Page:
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I noticed there are two varieties of Maxwell's equations and although I am not sure which form Maxwell originally worked with and perhaps the differential form came much latter, I was wondering if he made use of Green's Theorem. I ask because after reading about Green , I got the impression he was motivated to develop his theorem for trying to understand electrical behavior. I looked at Wiki and James Clerk Maxwell lived from 1831 to 1879 and George Green from 1793 to 1841. Certainly Maxwell was old enough to have read about Green's work before Green passed away.

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  • $\begingroup$ I don't understand the last sentence. Are you saying that Maxwell was reading research-level physics while still in primary school? $\endgroup$ – Peter Taylor Oct 10 '17 at 16:19
  • $\begingroup$ Well he was 23 when he took the exam sited below. $\endgroup$ – Sedumjoy Oct 11 '17 at 19:47
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Of course Maxwell knew Green's theorem, by the time he was writing this was the common knowledge. Maxwell's book has a mathematical preliminary chapter (chapter 2) where he explains mathematical tools he uses, and this contains Gauss, Green, Stokes theorems and much more. (In fact he anticipates what was later called Hodge theory). In the chapter where Maxwell equations are derived, (Chap 9, vol. 2) he freely passes from differential to integral formulations and back.

Green's book (1828) remained in obscurity for some time, until William Thomson (future Lord Kelvin) found it in 1845 and made his results widely known. And yes, Green's book was called "An Essay on the Application of Mathematical Analysis to the Theories of Electricity and Magnetism", so it is about electricity and magnetism.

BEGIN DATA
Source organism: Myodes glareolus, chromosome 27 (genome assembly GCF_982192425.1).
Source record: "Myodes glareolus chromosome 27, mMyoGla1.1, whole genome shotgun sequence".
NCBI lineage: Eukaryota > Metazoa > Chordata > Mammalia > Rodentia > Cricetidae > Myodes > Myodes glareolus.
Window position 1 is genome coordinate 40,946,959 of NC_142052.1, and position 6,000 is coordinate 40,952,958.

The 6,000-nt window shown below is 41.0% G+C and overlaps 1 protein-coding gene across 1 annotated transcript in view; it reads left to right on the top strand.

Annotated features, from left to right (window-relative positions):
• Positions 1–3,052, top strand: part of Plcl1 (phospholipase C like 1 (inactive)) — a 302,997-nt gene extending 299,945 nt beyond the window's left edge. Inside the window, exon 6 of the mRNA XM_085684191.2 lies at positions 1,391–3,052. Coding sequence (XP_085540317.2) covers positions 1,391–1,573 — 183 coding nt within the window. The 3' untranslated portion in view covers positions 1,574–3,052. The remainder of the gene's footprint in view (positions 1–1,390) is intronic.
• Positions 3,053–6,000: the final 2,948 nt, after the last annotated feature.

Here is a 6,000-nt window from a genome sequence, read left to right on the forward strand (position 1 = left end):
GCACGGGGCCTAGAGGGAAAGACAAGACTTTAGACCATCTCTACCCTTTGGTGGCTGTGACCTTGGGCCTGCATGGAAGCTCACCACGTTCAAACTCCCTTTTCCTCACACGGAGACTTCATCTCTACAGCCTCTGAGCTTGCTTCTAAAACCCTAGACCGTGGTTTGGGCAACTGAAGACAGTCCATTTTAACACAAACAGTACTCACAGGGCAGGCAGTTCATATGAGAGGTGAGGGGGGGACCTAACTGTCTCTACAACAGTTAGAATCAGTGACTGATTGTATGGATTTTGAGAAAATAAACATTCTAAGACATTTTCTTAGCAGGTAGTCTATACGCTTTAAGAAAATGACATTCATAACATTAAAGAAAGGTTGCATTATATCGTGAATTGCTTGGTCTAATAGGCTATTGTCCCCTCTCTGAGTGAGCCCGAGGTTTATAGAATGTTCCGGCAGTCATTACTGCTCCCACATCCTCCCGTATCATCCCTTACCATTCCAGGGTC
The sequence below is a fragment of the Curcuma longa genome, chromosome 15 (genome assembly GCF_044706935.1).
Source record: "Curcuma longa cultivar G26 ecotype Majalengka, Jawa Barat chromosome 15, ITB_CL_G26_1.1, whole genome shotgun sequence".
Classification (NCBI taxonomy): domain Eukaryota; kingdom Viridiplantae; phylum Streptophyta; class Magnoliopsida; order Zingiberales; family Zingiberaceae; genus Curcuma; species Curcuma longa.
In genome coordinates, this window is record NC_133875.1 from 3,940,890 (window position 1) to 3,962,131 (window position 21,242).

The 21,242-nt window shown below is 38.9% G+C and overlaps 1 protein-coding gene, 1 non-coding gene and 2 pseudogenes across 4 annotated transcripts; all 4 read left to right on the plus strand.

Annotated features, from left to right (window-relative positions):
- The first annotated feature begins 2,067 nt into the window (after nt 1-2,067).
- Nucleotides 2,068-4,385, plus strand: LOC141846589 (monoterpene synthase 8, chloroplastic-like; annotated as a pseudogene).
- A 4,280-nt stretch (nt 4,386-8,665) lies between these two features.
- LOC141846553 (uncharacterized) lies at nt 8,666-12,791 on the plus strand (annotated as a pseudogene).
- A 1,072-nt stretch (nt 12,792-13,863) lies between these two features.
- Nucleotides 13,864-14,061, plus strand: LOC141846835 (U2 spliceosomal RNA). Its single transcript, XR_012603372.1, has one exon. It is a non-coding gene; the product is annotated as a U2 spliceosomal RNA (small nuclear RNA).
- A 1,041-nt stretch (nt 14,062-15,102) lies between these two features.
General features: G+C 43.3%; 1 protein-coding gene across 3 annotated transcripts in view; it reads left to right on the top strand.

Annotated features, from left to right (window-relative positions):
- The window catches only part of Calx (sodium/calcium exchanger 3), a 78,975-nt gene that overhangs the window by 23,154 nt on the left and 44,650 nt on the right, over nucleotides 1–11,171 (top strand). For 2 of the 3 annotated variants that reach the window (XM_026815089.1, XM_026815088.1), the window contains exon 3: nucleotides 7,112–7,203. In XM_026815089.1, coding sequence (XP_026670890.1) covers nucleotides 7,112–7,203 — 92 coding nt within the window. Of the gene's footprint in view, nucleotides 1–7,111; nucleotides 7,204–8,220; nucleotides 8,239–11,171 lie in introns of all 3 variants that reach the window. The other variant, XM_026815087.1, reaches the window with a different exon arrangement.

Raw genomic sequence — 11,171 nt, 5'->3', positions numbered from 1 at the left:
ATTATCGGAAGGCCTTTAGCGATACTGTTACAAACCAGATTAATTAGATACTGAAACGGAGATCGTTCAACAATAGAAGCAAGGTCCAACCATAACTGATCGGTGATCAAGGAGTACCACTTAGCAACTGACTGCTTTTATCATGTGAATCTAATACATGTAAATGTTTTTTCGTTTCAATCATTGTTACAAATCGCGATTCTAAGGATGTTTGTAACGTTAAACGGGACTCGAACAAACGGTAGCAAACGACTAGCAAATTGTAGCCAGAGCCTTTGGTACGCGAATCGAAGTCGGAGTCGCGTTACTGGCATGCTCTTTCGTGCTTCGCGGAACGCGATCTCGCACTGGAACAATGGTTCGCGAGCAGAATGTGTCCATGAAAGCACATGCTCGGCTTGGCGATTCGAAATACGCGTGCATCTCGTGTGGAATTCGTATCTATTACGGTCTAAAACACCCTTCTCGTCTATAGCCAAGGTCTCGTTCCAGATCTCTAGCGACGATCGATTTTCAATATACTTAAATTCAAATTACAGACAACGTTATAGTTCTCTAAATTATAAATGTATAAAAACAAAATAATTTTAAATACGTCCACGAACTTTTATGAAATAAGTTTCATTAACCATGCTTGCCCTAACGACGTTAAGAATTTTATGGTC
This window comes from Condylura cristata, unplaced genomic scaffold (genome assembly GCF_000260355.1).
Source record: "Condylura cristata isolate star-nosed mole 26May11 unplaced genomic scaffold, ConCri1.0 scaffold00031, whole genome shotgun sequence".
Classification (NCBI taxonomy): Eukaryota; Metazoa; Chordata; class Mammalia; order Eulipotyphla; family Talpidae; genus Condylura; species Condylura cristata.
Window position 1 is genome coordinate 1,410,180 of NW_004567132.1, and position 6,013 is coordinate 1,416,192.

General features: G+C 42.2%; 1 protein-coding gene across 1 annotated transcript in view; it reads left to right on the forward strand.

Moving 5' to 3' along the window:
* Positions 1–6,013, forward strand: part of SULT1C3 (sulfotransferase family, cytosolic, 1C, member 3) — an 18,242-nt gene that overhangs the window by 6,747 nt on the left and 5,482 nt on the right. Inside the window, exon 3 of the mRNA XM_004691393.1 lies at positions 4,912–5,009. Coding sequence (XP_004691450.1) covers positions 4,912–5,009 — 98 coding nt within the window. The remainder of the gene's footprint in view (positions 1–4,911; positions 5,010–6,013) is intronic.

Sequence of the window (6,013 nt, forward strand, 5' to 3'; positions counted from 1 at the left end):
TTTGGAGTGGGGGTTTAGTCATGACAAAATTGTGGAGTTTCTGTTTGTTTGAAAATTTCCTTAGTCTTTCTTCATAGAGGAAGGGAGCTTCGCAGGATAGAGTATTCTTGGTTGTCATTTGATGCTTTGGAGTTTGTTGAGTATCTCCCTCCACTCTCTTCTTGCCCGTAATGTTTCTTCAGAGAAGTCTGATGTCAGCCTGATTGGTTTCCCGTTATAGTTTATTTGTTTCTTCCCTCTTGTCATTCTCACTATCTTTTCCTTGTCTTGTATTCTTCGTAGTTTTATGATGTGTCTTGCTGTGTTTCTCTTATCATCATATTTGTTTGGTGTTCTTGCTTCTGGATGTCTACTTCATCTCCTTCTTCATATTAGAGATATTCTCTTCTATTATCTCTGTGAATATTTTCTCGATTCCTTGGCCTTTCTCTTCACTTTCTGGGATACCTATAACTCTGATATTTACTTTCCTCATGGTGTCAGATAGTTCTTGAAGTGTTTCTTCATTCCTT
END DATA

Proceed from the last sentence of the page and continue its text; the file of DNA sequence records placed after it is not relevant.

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  • $\begingroup$ So they each had a piece what Maxwell needed and Maxwell was genius enough to put them all together in a way to explain the physical observations. $\endgroup$ – Sedumjoy Oct 8 '17 at 22:35
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    $\begingroup$ @Sedumjoy: Every scientist uses the tools developed by his predecessors. Maxwell was never credited with these pure mathematical formulas. His great discoveries in electromagnetism certainly cannot be described as "putting together" what was known before. I advise you to read what Maxwell really did. $\endgroup$ – Alexandre Eremenko Oct 9 '17 at 13:04
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    $\begingroup$ @Sedumjoy: His main discoveries concerning electromagnetism belong to physics rather than mathematics: they are the displacement current (nobody even conjectured that it exists), and as a result, Maxwell equations in their present form, and identification of light with electromagnetic waves. This was probably the greatest discovery in physics since Newton. But the necessary mathematical tools needed for this were already developed by that time. $\endgroup$ – Alexandre Eremenko Oct 9 '17 at 13:12
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    $\begingroup$ In a footnote on p. 27 of his book on Electricity and Magnetism, Maxwell states that Stokes posed what is now known as Stokes's theorem (surface case) as problem 8 of the 1854 Smith's Prize Examination (which Maxwell took). The full exam can be found at www.clerkmaxwellfoundation.org/SmithsPrizeExam_Stokes.pdf Maxwell had the high score on the exam and obviously must have solved the problem in question. As Alexandre Eremenko states, in that same book Maxwell attributes several results to Green and uses the phrase "Green's Theorem" as if it were already well established terminology. $\endgroup$ – Dan Fox Oct 9 '17 at 18:32
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    $\begingroup$ @Dan Fox: thanks for finding this famous exam! I wonder how many graduate students today can do it:-) $\endgroup$ – Alexandre Eremenko Oct 9 '17 at 18:34

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